Industry Players Move to Support XSL Specification

SAN MATEO (03/27/2000) - As the industry coos over XML's potential as the data interchange mechanism for e-commerce, XSL (Extensible Stylesheet Language), may be overlooked, even though it could prove a valuable asset in paring down development costs and targeting myriad devices.

For that reason, many companies are beginning to complement their XML support with XSL support in their core products. One such adopter is the Sun-Netscape Alliance, whose application services CTO, Larry Cable, said the company will provide a full-featured set of XML and XSL technologies in its iPlanet Application Server 6.0, now in beta testing.

That support, Cable said, will allow iPlanet to take advantage of XSL's main benefits, such as taking information from a single source, transforming it to another XML-based language, such as HDML (Handheld Devices Markup Language), and delivering that content to a broad variety of devices, a capability that could greatly reduce development costs.

"XSL is a very expressive programming language, so you could basically perform any transformation from one XML [variant] to another," Cable said.

Industry titans IBM and Microsoft are also looking at XSL as an important technology for presenting content on a variety of devices.

IBM has made a commitment to the technology across a number of its key middleware products, and views the technology as an important supplementary piece to its XML and transcoding initiatives.

"The most important aspect for users is that XSL lets you use XML on servers, yet present data in its appropriate format and vocabulary on a number of pervasive devices," said Bob Sutor, IBM's program director for XML technology, in Somers, N.Y.

IBM first delivered the technology well over a year ago in its Lotus XSL Processor, a Java-based application capable of reading XSLT (Extensible Stylesheet Language Transformation) scripts that can be run with XML. The company has also baked the technology into its Domino and Websphere application servers, and its upcoming version of MQSeries Integrator.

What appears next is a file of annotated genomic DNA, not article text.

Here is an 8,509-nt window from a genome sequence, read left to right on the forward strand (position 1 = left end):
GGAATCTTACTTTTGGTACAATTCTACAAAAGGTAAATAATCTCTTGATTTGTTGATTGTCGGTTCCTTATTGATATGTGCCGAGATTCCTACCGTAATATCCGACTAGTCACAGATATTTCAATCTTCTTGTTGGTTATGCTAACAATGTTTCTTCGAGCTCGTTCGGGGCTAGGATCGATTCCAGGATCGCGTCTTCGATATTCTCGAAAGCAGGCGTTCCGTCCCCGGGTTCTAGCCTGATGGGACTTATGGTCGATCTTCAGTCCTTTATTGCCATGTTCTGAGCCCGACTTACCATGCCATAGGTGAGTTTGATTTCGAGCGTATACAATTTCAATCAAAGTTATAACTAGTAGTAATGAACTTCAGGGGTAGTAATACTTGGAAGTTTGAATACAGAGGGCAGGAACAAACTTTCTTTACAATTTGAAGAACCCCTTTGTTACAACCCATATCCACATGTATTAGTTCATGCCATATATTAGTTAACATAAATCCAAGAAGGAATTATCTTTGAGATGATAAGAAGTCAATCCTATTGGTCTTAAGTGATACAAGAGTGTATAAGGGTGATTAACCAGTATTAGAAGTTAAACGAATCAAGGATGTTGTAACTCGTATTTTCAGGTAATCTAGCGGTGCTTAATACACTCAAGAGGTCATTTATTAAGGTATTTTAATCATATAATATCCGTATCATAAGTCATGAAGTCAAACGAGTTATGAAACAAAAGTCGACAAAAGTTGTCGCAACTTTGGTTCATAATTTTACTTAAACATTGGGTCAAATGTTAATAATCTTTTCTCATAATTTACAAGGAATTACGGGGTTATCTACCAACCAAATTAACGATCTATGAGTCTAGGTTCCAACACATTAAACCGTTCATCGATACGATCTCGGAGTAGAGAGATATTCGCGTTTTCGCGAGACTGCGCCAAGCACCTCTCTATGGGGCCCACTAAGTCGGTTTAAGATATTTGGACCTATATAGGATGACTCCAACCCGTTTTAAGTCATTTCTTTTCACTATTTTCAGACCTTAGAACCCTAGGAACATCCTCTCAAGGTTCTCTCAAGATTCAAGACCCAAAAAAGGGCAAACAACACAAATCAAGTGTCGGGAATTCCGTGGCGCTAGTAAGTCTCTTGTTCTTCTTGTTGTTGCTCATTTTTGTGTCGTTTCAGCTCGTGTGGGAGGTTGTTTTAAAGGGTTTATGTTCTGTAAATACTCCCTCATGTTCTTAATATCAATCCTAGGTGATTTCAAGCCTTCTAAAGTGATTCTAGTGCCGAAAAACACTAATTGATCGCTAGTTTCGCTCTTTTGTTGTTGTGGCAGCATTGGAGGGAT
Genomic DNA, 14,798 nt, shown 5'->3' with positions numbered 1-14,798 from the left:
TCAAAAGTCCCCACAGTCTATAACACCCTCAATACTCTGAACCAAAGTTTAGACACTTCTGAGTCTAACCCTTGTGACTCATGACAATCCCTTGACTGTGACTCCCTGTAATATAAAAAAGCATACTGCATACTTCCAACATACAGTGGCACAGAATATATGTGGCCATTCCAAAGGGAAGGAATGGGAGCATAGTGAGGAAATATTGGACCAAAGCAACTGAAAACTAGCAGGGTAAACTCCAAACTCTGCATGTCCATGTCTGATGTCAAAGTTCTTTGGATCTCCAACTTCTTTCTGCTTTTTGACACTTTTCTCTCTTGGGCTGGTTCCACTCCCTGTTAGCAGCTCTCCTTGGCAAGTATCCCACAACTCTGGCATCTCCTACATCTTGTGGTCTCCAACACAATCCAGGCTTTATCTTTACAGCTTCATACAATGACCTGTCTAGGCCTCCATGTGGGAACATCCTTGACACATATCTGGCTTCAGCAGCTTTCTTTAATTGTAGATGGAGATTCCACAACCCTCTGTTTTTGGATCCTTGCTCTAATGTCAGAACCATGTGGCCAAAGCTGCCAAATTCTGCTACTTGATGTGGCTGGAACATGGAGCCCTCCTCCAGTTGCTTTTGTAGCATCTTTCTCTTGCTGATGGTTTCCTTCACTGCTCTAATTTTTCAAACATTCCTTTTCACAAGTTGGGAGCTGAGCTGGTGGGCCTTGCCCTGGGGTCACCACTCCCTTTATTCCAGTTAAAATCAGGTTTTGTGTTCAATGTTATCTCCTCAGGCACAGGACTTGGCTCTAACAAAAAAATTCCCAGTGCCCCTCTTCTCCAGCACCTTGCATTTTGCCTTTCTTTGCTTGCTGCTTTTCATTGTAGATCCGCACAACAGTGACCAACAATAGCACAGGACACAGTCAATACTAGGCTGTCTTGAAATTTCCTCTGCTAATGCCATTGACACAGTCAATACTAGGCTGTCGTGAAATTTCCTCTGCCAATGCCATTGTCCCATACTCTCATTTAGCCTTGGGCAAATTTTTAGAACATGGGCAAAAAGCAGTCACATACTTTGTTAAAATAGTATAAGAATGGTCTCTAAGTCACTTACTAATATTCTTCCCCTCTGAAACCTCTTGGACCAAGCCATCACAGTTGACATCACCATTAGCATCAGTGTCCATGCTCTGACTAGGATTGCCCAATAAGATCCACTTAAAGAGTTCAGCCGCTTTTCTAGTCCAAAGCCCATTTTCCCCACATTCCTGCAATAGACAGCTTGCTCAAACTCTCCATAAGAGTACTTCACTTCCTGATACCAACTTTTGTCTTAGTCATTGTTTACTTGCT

Microsoft is including support for the technology across its Windows DNA (Distributed interNet Architecture) platform.

That infrastructure, noted Charles Fitzgerald, director of business development for Microsoft's developer division in Redmond, Wash., will include support for XSL as a transformation language as well as a tool for data manipulation.

The problem of easily presenting content on a variety of mobile devices may run deeper than XSL.

An industry insider noted that the real issue in feeding data to disparate machines is that the makers of those devices are creating proprietary solutions based on their own protocols, not true Internet standards.

One company that is looking to overcome that obstacle is, a recent offshoot of Oracle that is providing other transformation technologies.

"Some people would use just XSL, but to do well across all devices you need to do a little bit more," said Jacob Christfort, CTO and vice president of product development at in Redwood Shores, Calif. "XSL can support 80 percent of the new devices coming out, but to have a complete solution you need to write more involved transformers for all the devices."

Ed Scannell contributed to this report.

Extensible Stylesheet Language

XSL, in working draft stage from the World Wide Web Consortium, includes the following.

* A language (XSLT) for transforming XML documents into other XML documents* An XML vocabulary for specifying formatting semantics.

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